Informed appropriate imaging for low back pain management: A narrative review

When a patients comes into your clinic with low back pain and you aren’t sure what is causing the pain what do you do. Should you request an x-ray?

The answer to that question is relatively simple: X-rays should only be performed in patients who have severe or progressive neurological symptoms OR suspected of having a serious underlying condition.

This is what Wang et al conclude in their new article published in the Journal of Orthopaedic Translation this month. The article is open access and a link is available below. The article provides a detailed explanation and rationale of the statement including differential diagnoses for you to consider when you are assessing patients with LBP. The table summarising these considerations is below, take a look and perhaps stick it on the wall in your office?

Table of Differential Diagnoses for LBP from Wang et al.

The article nicely goes through prevalence in percentages which will help understand risk and likelihood of conditions when you are in clinic so please do that the time to read through and digest what they have to say. There is one aspect of the study that is worth focusing on and that is the risks that are associated with LBP x-rays.

What are examples of serious underlying conditions?

Examples of serious underlying conditions include cauda equina, malignancy, fracture or infections such as discitis. If you are worried about any of these conditions it is essential that you discuss your patient with a medical professional urgently. Make sure you know your red flags!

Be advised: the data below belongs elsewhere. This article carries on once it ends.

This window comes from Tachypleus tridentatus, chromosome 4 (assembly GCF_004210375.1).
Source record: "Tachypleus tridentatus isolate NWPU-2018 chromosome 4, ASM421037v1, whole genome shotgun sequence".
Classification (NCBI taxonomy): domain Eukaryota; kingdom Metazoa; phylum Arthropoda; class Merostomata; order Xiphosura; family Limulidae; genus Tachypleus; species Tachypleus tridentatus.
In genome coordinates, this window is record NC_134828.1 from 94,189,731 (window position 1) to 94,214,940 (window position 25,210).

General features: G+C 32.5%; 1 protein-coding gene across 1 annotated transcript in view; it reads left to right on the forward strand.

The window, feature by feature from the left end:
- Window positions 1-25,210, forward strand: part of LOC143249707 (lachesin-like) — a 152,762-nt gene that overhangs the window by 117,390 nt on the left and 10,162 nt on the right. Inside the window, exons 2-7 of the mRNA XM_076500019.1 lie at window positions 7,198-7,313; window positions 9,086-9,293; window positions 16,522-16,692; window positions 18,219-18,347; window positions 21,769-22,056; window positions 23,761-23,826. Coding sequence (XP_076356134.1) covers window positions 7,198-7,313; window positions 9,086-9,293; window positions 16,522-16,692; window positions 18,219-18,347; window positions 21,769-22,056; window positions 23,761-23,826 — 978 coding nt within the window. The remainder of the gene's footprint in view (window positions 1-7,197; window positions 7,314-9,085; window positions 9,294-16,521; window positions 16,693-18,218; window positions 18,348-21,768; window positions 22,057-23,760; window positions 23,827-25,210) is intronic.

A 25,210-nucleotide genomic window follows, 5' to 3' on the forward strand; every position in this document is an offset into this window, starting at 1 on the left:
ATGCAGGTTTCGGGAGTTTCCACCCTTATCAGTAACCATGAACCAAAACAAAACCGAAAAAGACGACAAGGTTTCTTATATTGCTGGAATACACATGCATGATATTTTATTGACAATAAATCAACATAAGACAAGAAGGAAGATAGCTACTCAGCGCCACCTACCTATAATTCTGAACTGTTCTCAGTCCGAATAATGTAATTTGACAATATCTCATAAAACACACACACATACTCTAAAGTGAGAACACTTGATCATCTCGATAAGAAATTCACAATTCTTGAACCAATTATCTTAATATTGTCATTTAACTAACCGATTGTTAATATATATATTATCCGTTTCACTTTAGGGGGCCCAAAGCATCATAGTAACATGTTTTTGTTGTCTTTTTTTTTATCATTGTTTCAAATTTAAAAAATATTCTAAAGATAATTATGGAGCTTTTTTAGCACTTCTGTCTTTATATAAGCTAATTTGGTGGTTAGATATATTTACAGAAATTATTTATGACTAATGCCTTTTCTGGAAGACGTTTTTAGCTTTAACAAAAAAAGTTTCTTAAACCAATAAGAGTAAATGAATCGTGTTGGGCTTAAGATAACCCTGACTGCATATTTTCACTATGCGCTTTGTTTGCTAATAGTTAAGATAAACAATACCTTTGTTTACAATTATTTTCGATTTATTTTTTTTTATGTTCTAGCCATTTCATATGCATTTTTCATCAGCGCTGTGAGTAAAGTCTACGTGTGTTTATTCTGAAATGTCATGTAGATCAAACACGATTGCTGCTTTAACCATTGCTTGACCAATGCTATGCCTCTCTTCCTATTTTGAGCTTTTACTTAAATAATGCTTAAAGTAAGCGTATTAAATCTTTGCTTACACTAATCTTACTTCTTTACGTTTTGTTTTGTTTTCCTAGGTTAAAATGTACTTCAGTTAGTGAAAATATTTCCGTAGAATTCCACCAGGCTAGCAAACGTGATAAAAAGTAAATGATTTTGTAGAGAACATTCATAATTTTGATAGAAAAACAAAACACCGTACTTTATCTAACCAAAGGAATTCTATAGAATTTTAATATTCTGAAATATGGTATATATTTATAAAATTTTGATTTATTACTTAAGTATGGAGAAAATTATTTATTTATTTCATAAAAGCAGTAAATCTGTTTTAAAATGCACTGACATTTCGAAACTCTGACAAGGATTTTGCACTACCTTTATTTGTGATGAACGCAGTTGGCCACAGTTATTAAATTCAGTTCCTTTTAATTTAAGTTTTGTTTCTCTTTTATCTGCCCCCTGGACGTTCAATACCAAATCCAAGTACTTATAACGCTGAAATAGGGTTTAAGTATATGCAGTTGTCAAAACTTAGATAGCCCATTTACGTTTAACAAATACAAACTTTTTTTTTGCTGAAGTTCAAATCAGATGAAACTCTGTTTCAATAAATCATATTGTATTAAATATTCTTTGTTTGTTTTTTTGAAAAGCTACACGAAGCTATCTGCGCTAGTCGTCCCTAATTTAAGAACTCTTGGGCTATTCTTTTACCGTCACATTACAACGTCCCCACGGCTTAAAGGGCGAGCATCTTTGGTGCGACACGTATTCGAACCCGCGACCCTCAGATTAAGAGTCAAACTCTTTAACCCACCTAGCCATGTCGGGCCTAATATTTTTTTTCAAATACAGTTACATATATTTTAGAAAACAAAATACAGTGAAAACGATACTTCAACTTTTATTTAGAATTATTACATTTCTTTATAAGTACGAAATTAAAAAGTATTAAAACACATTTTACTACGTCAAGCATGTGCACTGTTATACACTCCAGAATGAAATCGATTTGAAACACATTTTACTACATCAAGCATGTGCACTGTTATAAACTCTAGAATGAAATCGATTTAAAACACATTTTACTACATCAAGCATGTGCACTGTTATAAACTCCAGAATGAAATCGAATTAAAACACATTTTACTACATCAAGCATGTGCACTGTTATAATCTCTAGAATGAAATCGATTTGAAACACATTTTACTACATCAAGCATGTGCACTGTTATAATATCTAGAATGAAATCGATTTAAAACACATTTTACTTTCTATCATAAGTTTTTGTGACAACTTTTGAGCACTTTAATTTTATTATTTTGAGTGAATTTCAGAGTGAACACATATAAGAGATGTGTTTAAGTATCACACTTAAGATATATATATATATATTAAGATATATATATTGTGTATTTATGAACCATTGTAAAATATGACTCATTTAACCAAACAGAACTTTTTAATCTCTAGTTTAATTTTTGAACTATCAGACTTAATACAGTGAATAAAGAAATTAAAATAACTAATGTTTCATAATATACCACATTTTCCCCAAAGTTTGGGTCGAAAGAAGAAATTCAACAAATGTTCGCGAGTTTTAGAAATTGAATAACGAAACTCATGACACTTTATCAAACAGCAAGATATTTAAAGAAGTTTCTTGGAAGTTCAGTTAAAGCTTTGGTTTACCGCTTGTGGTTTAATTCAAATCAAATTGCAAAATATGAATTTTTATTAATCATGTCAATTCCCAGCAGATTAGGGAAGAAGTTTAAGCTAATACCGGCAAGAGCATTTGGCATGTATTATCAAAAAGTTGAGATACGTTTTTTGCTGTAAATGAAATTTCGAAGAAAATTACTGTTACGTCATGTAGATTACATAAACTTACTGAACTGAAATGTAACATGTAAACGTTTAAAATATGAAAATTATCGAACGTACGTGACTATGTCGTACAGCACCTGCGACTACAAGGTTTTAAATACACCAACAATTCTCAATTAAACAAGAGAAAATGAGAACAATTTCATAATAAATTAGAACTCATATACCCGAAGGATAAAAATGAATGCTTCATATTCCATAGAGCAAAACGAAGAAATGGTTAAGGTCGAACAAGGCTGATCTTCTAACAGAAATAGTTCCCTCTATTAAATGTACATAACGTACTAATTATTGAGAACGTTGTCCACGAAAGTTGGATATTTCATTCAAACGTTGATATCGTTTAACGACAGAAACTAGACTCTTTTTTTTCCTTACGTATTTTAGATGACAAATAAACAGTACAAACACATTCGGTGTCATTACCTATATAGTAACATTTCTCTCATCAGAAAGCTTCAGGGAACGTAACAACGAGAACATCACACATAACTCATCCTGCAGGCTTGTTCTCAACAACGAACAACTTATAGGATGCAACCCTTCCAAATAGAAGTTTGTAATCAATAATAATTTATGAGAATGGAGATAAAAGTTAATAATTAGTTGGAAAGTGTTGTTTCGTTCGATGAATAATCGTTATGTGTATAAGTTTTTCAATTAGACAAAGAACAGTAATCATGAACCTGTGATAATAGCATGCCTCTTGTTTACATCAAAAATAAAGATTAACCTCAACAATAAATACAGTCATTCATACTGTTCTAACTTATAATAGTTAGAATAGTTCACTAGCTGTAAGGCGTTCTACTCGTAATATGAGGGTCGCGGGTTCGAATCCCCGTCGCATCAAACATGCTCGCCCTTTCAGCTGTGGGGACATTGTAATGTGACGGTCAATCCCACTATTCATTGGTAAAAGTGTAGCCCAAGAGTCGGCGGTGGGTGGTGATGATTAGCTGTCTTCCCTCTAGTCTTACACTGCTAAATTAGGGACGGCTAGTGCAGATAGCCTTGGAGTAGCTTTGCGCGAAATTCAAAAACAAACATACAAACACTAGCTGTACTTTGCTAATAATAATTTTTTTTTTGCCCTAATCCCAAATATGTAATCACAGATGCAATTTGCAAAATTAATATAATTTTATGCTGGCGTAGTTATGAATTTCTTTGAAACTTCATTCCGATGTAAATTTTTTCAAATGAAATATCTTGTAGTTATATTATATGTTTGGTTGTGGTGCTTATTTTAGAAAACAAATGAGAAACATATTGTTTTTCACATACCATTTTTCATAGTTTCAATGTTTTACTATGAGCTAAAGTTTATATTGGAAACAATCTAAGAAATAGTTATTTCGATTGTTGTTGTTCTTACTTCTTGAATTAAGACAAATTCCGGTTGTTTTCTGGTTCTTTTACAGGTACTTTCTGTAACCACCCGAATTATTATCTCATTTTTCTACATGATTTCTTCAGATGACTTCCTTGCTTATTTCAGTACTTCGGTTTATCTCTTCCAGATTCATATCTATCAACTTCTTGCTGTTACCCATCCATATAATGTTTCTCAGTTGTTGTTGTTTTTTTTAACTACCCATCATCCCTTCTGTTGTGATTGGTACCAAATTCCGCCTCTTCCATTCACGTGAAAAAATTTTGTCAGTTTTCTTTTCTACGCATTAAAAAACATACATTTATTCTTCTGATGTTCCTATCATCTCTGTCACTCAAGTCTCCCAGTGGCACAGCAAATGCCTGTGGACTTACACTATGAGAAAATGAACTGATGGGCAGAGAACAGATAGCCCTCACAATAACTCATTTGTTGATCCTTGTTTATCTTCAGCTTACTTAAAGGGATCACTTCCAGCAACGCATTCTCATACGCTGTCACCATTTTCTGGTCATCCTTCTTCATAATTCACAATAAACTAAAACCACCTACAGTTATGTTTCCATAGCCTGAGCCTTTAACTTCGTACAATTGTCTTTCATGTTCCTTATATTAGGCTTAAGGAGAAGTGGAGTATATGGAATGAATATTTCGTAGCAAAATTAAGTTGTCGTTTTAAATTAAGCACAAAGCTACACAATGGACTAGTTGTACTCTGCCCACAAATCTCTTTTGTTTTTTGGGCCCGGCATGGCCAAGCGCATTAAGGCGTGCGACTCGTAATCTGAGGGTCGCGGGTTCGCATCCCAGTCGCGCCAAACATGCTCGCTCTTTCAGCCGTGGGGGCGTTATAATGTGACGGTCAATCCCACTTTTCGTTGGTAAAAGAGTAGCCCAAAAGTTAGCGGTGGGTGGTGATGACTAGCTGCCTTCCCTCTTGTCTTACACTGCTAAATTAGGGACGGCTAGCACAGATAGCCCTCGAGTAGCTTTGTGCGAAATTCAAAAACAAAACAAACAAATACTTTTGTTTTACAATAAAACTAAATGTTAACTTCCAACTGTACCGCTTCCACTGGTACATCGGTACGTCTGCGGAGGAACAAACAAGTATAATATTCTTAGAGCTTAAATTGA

Potential Harms of imaging Studies for LBP

A real strength of this article is the time the authors have dedicated to explaining the costs of requesting x-rays for LBP both monetary and to the patient themselves. The monetary cost of an x-ray is relatively low at around £100 but it is what follows where the cost mounts. The imaging will likely show nothing of note and this may lead to additional tests such as bloods, follow up appointments and even MRI scans.  As a meta analysis by Chou et al in the Lancet showed back in 2009 for patients without an underlying serious pathology, they gain pretty much nothing from having additional radiological investigations.

Then there is “labelling” risk that comes with x-rays. As you look at x-rays you look for any abnormality which may or may not explain their symptoms. An example being Schmorl’s Nodes which are a controversial topic as there is debate as whether these are normal variants or causes of back pain.  Ultimately this is likely to hinder recovers, cause excessive worry and a cycle of fear avoidance occurs. Again this is well summarised in this article.

As you progress through your career, with the direction the profession is heading, it is entirely likely you may be put into a position where requesting x-rays is commonplace. Therefore it is important you begin to consider the implications of what you may be asked to do. This article will put you in good stead to do that.